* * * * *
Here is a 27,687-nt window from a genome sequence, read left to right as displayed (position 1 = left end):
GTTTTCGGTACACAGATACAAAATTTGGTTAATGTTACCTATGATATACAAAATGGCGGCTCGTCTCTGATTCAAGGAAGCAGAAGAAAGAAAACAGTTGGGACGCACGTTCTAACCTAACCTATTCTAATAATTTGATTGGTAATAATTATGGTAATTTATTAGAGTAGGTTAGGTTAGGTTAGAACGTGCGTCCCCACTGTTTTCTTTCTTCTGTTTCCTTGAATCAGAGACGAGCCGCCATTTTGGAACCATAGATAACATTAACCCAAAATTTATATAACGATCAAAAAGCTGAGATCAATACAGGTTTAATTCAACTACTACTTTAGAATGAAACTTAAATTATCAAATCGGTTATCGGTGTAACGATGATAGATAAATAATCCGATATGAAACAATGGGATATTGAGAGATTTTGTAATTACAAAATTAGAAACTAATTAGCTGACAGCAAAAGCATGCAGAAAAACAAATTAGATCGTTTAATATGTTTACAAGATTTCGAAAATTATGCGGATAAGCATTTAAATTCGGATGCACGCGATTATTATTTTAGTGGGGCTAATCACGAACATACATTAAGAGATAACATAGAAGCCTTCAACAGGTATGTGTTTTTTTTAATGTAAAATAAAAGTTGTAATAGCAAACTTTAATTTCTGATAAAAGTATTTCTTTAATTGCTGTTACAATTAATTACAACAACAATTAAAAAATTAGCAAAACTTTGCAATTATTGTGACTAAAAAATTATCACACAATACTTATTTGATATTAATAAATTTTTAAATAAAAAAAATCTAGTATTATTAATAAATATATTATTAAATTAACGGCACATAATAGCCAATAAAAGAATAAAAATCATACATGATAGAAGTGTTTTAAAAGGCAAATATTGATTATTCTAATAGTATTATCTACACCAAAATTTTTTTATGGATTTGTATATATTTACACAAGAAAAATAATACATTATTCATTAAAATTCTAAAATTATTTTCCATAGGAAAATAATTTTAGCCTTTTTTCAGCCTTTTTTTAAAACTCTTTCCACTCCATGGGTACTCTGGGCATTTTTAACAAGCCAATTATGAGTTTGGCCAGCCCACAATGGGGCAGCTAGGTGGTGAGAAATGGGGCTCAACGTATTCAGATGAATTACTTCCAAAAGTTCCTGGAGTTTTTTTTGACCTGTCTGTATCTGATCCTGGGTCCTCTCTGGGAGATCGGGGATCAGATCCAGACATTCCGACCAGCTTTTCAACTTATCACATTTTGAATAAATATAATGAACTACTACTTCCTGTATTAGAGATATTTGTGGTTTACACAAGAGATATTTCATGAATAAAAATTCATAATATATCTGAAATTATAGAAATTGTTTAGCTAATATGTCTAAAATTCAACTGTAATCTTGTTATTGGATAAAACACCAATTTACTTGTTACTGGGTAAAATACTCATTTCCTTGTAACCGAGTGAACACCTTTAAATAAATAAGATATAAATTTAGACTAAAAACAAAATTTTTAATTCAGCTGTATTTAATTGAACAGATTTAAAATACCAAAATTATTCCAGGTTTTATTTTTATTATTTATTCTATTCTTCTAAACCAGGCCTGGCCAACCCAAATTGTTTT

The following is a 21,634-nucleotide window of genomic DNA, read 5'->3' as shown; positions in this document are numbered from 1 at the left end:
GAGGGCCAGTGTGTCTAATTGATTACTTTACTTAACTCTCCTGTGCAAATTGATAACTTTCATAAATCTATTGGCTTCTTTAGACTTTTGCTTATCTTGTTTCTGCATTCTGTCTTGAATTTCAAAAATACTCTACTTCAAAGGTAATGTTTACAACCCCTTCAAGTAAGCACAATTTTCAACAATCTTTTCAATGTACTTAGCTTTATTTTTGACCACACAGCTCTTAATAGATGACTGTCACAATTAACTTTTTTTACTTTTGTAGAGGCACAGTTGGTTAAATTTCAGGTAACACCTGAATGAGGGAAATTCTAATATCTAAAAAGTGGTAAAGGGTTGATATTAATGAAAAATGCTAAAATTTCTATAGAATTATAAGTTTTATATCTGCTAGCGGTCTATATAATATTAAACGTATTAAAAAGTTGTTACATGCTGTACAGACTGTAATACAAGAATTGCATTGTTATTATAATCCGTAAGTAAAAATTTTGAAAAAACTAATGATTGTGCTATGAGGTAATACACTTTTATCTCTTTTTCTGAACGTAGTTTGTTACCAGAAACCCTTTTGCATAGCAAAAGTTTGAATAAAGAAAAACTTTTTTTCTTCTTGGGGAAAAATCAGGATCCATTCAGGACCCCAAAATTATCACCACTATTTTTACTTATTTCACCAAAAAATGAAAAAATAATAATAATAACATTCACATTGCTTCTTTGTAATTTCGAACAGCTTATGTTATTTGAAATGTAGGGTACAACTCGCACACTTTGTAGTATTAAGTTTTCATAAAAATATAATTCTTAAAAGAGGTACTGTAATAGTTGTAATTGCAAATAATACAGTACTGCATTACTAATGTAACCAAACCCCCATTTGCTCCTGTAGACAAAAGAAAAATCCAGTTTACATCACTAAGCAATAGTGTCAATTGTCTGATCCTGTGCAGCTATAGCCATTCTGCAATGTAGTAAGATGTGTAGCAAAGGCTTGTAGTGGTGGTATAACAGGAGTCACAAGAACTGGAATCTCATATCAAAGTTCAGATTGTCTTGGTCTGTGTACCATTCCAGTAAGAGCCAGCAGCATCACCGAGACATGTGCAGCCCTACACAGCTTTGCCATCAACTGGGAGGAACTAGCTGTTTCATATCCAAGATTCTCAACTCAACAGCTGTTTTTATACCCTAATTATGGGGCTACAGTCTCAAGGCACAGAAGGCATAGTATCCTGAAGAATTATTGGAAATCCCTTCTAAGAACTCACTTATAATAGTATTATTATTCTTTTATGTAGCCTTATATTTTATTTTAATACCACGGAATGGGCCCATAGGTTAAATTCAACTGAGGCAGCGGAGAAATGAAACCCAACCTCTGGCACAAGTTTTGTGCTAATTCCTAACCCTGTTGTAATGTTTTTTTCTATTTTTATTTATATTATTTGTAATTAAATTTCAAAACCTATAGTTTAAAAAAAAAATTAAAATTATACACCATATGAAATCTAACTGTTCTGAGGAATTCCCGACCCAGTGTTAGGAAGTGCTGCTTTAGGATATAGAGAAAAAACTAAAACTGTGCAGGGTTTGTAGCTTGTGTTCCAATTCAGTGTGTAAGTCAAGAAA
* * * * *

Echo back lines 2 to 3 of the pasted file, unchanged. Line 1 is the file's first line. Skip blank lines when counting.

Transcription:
GTTTTCGGTACACAGATACAAAATTTGGTTAATGTTACCTATGATATACAAAATGGCGGCTCGTCTCTGATTCAAGGAAGCAGAAGAAAGAAAACAGTTGGGACGCACGTTCTAACCTAACCTATTCTAATAATTTGATTGGTAATAATTATGGTAATTTATTAGAGTAGGTTAGGTTAGGTTAGAACGTGCGTCCCCACTGTTTTCTTTCTTCTGTTTCCTTGAATCAGAGACGAGCCGCCATTTTGGAACCATAGATAACATTAACCCAAAATTTATATAACGATCAAAAAGCTGAGATCAATACAGGTTTAATTCAACTACTACTTTAGAATGAAACTTAAATTATCAAATCGGTTATCGGTGTAACGATGATAGATAAATAATCCGATATGAAACAATGGGATATTGAGAGATTTTGTAATTACAAAATTAGAAACTAATTAGCTGACAGCAAAAGCATGCAGAAAAACAAATTAGATCGTTTAATATGTTTACAAGATTTCGAAAATTATGCGGATAAGCATTTAAATTCGGATGCACGCGATTATTATTTTAGTGGGGCTAATCACGAACATACATTAAGAGATAACATAGAAGCCTTCAACAGGTATGTGTTTTTTTTAATGTAAAATAAAAGTTGTAATAGCAAACTTTAATTTCTGATAAAAGTATTTCTTTAATTGCTGTTACAATTAATTACAACAACAATTAAAAAATTAGCAAAACTTTGCAATTATTGTGACTAAAAAATTATCACACAATACTTATTTGATATTAATAAATTTTTAAATAAAAAAAATCTAGTATTATTAATAAATATATTATTAAATTAACGGCACATAATAGCCAATAAAAGAATAAAAATCATACATGATAGAAGTGTTTTAAAAGGCAAATATTGATTATTCTAATAGTATTATCTACACCAAAATTTTTTTATGGATTTGTATATATTTACACAAGAAAAATAATACATTATTCATTAAAATTCTAAAATTATTTTCCATAGGAAAATAATTTTAGCCTTTTTTCAGCCTTTTTTTAAAACTCTTTCCACTCCATGGGTACTCTGGGCATTTTTAACAAGCCAATTATGAGTTTGGCCAGCCCACAATGGGGCAGCTAGGTGGTGAGAAATGGGGCTCAACGTATTCAGATGAATTACTTCCAAAAGTTCCTGGAGTTTTTTTTGACCTGTCTGTATCTGATCCTGGGTCCTCTCTGGGAGATCGGGGATCAGATCCAGACATTCCGACCAGCTTTTCAACTTATCACATTTTGAATAAATATAATGAACTACTACTTCCTGTATTAGAGATATTTGTGGTTTACACAAGAGATATTTCATGAATAAAAATTCATAATATATCTGAAATTATAGAAATTGTTTAGCTAATATGTCTAAAATTCAACTGTAATCTTGTTATTGGATAAAACACCAATTTACTTGTTACTGGGTAAAATACTCATTTCCTTGTAACCGAGTGAACACCTTTAAATAAATAAGATATAAATTTAGACTAAAAACAAAATTTTTAATTCAGCTGTATTTAATTGAACAGATTTAAAATACCAAAATTATTCCAGGTTTTATTTTTATTATTTATTCTATTCTTCTAAACCAGGCCTGGCCAACCCAAATTGTTTT

The following is a 21,634-nucleotide window of genomic DNA, read 5'->3' as shown; positions in this document are numbered from 1 at the left end: